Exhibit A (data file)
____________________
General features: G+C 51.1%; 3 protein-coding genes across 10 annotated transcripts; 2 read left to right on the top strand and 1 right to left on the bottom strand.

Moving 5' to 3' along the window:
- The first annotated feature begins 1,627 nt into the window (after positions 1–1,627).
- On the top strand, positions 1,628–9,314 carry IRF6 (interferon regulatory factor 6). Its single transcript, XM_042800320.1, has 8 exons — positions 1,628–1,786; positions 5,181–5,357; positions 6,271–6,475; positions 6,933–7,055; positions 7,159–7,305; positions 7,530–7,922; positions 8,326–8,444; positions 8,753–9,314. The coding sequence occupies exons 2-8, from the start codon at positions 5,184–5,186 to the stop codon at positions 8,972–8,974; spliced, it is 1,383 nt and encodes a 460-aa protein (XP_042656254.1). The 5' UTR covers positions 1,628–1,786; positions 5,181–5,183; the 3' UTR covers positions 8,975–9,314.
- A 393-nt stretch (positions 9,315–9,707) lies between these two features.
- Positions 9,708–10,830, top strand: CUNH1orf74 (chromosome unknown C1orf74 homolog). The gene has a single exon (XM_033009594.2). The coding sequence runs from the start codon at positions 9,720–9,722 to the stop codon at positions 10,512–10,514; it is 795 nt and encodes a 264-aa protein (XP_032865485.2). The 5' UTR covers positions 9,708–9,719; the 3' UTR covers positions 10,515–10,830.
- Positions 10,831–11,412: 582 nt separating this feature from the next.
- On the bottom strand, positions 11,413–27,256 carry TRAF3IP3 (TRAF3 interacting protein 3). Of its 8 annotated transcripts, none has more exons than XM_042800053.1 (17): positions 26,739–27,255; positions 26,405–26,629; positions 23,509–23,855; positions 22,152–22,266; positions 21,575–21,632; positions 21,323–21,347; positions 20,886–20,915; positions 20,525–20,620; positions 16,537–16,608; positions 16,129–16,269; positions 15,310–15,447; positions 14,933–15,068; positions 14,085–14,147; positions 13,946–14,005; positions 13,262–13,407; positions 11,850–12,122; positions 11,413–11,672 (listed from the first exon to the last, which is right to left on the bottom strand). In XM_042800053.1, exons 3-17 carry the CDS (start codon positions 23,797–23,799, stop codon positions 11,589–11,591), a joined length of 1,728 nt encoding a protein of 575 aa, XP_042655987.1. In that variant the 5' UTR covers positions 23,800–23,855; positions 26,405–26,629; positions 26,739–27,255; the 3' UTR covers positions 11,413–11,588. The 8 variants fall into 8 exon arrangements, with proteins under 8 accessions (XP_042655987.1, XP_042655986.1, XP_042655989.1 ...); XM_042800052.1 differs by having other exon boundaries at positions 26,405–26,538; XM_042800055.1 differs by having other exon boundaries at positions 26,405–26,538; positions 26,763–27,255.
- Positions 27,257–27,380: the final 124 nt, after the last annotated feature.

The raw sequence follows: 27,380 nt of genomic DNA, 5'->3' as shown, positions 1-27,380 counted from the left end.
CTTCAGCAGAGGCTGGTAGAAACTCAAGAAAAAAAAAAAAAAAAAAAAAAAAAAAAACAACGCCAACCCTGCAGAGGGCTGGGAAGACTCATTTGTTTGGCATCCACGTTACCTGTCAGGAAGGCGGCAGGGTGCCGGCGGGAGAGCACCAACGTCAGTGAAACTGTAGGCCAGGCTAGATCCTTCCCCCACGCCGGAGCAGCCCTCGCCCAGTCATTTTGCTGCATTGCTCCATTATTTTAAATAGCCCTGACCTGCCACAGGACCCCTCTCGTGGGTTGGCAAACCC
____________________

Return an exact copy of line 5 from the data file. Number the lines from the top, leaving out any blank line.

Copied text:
- A 393-nt stretch (positions 9,315–9,707) lies between these two features.